Mother Rose Niland
Mother Rose, first Profession
Agnes Niland was born at Hollywood, the family farm near Fort Beaufort, in the Eastern Cape on 21 July, 1860, the seventh of eight children (nine including her half-sister, Mary Ann).
Her grandparents, John and Catherine Niland, had emigrated from Ireland as part of the “1820 Settlers”, and raised six children – three boys and three girls – in the Eastern Cape, making their livlihood as a farming family.
Thomas Niland, third son of John and Catherine, first followed in his father’s footsteps as a farmer while dabbling in raising racehorses, before venturing into prospecting in the Diamond Fields. In 1846, aged 23, he married Mary Elizabeth Victoria, the daughter of another 1820 Settler of French Huegenot heritage.
Agnes seems to have inherited from her grandparents and parents what was best in the national traits of both.
Little has been recorded of her early childhood and youth.
She was educated by the Cabra Dominican Sisters at “Holy Rosary Convent”, Port Elizabeth in the Eastern Cape.
Agnes learned to love the children of St Dominic and her attraction to the Order grew with the years.
In August 1880, a few days after her twentieth birthday, Agnes entered the “Convent of the Sacred Heart”, Kingwilliamstown, as a postulant. On 19 January 1881 she received the Dominican habit and was given the name Sister Mary Rose.
For the first seven years after her Profession, in 1882, Sister Rose taught music and art lessons in school and, for a short time, assisted with the formation of the novices. She spent a short time teaching at the first branch at East London in the Eastern Cape. In 1889 she was sent to a new house opened at Potchefstroom – a town in the area known as the Transvaal. When the Sisters were invited to establish a school and a hospital in Klerksdorp, a neighbouring town, Sister Rose was sent to take charge of this venture.
Convent of the Sacred Heart, Kingwilliamstown
The Convent in Natal
St Dominic’s, Newcastle
The Convent at Oakford, in what is now Kwa-Zulu Natal, founded from Kingwilliamstown in July 1889, became independent of Kingwilliamstown in February 1890. Sister Mary Rose joined that community. In 1891 a new foundation, from the Oakford community, was made in Newcastle, Natal.
Sister Rose was sent to that community where she was soon appointed Superior. Unfortunately, Newcastle did not develop as a coal mining area and soon the region was in a recession. Pupils did not attend the newly built school.
Bishop Charles-Constant Jolivet OMI
Community leadership, in Oakford, made the decision to withdraw the Sisters from Newcastle. However, the Bishop (under whose jurisdiction the Sisters lived and worked) was reluctant to allow the Sisters to return to Oakford. The result was that a decision was made that any of the Sisters who wished to return to Oakford could do so. Sister Rose would be released from Oakford and she, with five Sisters who chose to remain in Newcastle with her, would be a founding community of what would become a new Congregation. This marked the beginning of the Congregation of Saint Catherine of Siena of Newcastle, Natal.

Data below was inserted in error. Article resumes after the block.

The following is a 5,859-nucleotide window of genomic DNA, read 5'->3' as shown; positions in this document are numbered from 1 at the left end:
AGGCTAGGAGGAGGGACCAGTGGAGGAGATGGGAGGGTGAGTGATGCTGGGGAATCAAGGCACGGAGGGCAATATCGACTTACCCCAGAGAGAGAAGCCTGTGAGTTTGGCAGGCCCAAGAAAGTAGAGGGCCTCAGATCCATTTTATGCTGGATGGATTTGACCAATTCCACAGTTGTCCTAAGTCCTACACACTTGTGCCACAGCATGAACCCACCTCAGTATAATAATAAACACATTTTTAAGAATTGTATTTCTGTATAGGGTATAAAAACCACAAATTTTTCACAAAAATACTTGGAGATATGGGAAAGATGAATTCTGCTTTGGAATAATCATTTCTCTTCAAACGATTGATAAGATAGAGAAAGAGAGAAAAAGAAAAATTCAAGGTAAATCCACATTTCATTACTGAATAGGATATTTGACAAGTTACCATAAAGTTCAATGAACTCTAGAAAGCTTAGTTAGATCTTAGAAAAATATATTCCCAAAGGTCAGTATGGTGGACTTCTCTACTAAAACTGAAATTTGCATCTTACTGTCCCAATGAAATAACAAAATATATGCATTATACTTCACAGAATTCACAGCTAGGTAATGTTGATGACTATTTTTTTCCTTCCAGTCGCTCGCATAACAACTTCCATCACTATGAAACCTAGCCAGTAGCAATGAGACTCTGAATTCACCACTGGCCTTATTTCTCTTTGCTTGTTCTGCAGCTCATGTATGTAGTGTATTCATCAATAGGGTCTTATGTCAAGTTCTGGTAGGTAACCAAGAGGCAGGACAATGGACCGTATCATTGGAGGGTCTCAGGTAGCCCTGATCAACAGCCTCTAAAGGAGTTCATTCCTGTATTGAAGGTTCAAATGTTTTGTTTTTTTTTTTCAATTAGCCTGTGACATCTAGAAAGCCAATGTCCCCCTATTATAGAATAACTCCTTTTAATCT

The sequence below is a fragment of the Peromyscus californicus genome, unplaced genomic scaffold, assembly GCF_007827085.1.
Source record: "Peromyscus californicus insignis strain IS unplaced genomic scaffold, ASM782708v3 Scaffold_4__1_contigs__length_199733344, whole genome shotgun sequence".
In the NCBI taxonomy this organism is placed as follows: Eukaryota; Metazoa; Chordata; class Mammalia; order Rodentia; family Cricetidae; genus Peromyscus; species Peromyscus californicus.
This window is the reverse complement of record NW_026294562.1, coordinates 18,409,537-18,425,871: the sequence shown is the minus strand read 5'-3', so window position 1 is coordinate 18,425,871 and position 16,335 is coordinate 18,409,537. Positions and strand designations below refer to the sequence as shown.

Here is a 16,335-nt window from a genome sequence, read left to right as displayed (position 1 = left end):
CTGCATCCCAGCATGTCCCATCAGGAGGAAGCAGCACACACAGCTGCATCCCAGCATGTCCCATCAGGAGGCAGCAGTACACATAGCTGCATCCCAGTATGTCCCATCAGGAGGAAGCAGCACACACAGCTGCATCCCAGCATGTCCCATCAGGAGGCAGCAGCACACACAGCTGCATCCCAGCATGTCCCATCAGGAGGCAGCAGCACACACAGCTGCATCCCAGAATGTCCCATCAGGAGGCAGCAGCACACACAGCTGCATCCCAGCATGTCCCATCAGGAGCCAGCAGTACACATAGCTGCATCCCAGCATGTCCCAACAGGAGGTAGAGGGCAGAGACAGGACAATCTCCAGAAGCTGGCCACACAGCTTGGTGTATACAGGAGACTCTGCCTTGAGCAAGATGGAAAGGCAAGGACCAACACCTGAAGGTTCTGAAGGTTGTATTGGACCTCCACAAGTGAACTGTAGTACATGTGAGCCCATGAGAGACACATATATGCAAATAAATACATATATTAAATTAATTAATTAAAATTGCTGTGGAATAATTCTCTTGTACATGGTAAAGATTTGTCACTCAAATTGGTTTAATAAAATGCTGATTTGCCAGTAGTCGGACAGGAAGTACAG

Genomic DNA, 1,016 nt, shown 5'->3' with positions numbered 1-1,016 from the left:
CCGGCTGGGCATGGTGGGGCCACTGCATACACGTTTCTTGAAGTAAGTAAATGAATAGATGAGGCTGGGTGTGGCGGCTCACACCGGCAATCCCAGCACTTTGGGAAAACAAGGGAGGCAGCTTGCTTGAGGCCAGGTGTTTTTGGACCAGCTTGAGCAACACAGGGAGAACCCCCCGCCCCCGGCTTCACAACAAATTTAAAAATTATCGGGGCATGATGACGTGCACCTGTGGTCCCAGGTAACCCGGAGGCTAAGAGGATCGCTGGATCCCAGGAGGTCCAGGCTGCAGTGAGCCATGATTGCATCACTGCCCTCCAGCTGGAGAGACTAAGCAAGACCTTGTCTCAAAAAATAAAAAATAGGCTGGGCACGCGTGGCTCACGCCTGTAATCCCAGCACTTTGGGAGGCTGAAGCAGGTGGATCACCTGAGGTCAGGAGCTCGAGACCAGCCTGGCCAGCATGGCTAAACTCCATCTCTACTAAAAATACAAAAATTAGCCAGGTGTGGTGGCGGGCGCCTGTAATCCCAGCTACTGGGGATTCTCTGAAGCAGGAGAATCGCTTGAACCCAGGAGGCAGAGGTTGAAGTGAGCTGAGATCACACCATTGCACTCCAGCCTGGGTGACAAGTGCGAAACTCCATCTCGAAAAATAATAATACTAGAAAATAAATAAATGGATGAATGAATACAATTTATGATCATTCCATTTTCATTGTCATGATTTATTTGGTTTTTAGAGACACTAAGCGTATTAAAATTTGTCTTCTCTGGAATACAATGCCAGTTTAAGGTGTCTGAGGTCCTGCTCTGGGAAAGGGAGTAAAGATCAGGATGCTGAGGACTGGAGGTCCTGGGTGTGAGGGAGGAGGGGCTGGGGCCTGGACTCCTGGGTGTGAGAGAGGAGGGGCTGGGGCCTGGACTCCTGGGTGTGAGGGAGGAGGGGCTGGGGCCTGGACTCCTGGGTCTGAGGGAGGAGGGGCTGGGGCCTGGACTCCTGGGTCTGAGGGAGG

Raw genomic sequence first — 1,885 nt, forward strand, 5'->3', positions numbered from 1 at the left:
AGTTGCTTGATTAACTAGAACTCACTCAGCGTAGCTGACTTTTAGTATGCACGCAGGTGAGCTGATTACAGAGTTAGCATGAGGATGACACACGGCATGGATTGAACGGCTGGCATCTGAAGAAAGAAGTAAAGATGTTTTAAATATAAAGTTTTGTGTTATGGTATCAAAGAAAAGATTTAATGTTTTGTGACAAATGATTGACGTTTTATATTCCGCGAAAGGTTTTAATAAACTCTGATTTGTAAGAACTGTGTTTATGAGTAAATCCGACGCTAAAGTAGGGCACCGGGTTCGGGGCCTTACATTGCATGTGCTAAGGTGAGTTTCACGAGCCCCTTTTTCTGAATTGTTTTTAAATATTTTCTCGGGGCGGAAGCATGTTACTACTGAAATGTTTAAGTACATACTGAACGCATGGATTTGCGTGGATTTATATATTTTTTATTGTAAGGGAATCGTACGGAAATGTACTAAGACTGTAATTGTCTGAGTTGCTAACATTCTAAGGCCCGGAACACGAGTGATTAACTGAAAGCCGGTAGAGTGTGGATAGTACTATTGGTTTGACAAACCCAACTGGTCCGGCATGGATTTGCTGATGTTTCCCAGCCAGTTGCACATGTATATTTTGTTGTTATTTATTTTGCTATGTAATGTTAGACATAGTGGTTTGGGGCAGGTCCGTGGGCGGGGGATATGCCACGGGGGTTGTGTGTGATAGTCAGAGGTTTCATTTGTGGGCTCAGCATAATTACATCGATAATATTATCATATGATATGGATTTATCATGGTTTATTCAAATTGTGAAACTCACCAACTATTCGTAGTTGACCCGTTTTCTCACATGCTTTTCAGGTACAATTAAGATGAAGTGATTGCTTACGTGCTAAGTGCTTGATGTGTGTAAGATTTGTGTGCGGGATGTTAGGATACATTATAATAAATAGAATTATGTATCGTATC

Growth of the congregation
In the years that followed Sister Rose lost no time in ensuring the growth of the new Congregation. She travelled to Europe, England and Ireland. Apart from questing for candidates for her Congregation, she visited Dominican communities in England, Ireland and Germany to imbibe as much as she could of the Dominican spirit. She ensured that her Congregation was affiliated to the Dominican Order and, later, was placed under the “Sacred Congregation of Religious” in Rome.
Mother Rose was in her eighty-second year at the time of her Diamond Jubilee 25 January 1942. She lived through the war years deprived of many comforts, torn with anxiety for her children and the schools, yet always resigned to God’s will.
Mother Rose passes on the burden of office
At the General Chapter of the Congregation in January 1947. Mother Bruno O’Grady was elected Superior General, and Mother Rose laid down the burden of an office she had held for close on fifty years. She had worn herself out in the service of God and her neighbour; she saw the work she had inaugurated under the guiding hand of Providence grow and flourish. Her sisters were labouring in many schools; in far-away South Africa; in the districts of the Transvaal; in the farming areas of the Northern Transvaal and of Natal; and nearer home in the London areas; in Hertfordshire and Middlesex; in Rome itself and in Ireland.
Now she felt she was nearing the end of her course. She grew gradually weaker, nevertheless she was always willing to help, to advise, to console and to assist anyone who sought her aid. Her interest in the Congregation never flagged. She was present in Choir to within a week of her death. On Saturday, March 8th, 1947 having received the Last Sacraments Mother Rose died peacefully in Rosary Priory.
Sister Felicity Cunningham OP
Funeral of Mother Rose Niland, March 1947, Rosary Priory Chapel, Bushey Heath
Mother Rose Niland OP
“Keep always a bright, cheerful heart. Look at each thing with rose coloured glasses. See God in all and then take forward strides. Don’t mind the weight of the cross. Heaven and the eternal vision of God are at the end of the journey. So now, courage, forward. Take the daily ups and downs and be very cheerful God is waiting for us.”
1928, St Dominic’s Academy, Newcastle, South Africa